The observed narrowing of racial disparities in prostate cancer outcome since the advent of PSA screening is not as large as previously believed.
The observed narrowing of racial disparities in prostate cancer outcome since the advent of prostate-specific antigen (PSA) screening is not as large as previously believed, according to a new study. Much of that narrowing is due to artifacts of screening, meaning the predictable effects of screening on survival that occur even when no real benefit is present.
Historically, black men have prostate cancer mortality rates that are approximately double that of white men, though recent trends have suggested this is changing. “Since the widespread adoption of PSA screening for prostate cancer in the early 1990s, there has been a clear narrowing of the disparities in mortality,” wrote study authors led by Ruth Etzioni, PhD, of the Fred Hutchinson Cancer Research Center in Seattle. “However, it is well known that screening induces artifactual effects, which can inflate observed survival even in the absence of any screening benefit.”
Artifacts of screening include lead time, meaning the time by which screening advances diagnosis, and overdiagnosis, meaning the increase in cases that would not have been diagnosed in a patient’s lifetime without screening. The researchers conducted a modeling study using published data on survival, lead times, and overdiagnosis; they determined the portion of improvement in disease-specific survival that could be explained by those artifacts, and then analyzed the remaining unexplained portion of the improvement as well. The results were published in Cancer.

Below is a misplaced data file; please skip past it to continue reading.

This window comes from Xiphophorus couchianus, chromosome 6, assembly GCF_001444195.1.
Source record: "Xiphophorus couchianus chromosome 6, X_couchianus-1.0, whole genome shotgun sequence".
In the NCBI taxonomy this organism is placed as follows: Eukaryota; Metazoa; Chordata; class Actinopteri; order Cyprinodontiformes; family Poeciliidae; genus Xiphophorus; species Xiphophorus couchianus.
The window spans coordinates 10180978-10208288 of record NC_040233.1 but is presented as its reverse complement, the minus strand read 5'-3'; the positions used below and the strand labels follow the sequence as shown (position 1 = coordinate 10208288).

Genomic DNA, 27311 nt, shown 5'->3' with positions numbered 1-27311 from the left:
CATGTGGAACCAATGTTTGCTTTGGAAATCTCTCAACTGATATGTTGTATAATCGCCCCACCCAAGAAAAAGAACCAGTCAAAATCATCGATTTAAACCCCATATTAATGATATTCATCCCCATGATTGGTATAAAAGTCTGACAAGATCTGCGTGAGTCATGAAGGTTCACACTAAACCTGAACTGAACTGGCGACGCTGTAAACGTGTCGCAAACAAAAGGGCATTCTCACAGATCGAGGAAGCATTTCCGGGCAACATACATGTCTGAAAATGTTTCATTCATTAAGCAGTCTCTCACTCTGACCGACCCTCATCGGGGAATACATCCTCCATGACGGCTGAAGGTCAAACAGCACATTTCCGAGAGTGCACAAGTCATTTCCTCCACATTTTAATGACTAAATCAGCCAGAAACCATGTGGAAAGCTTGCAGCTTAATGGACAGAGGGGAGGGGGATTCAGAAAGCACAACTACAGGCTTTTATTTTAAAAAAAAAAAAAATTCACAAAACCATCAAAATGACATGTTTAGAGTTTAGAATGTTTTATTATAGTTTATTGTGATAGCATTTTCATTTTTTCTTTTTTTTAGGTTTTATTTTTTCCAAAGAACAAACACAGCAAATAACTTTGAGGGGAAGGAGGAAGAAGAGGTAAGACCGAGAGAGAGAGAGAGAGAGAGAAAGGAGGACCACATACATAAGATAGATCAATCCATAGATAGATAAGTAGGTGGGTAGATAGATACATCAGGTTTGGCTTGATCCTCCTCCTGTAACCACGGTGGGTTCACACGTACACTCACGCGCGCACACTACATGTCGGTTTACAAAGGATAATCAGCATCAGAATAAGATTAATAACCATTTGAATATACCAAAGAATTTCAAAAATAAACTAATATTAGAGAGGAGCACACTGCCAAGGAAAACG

They found that artifacts of screening explain larger proportions of survival improvement in older patients, among both black patients and all races. For example, black patients age 50 to 54 years had a pre-PSA 10-year disease-specific survival rate of 54.6%; the modeled post-PSA survival rate was 70.7%, compared with an actual survival rate of 89.7%, and 46% of the improved survival was due to artifacts of screening. For black patients age 75 to 79 years, 98% of the improvement seen was due to artifacts of screening. This was similar in all races, with 51% explained by screening artifacts in the younger group and more than 100% explained by screening artifacts in the older group.
Also, screening explains much of the narrowing in disparity in outcome. For the group of patients age 50 to 54 years, the pre-PSA disparity was 11.6% in terms of 10-year survival; the post-PSA disparity was only 2.0%, but 35% of that was explained by artifacts of screening. For the group of 75 to 79 year olds, the disparity dropped from 13.7% to 9.0%, but 69% was explained by screening artifacts.
“We do not dispute that long-standing racial disparities in prostate cancer survival may be narrowing,” the authors wrote. “However, the real survival improvement during the PSA era is more modest than observed. Understanding the age-specific and race-specific patterns of screening artifacts on disease-specific survival trends is a necessary prerequisite if we are to use these trends to develop prostate cancer screening policies that are appropriate for black men and for the general population.”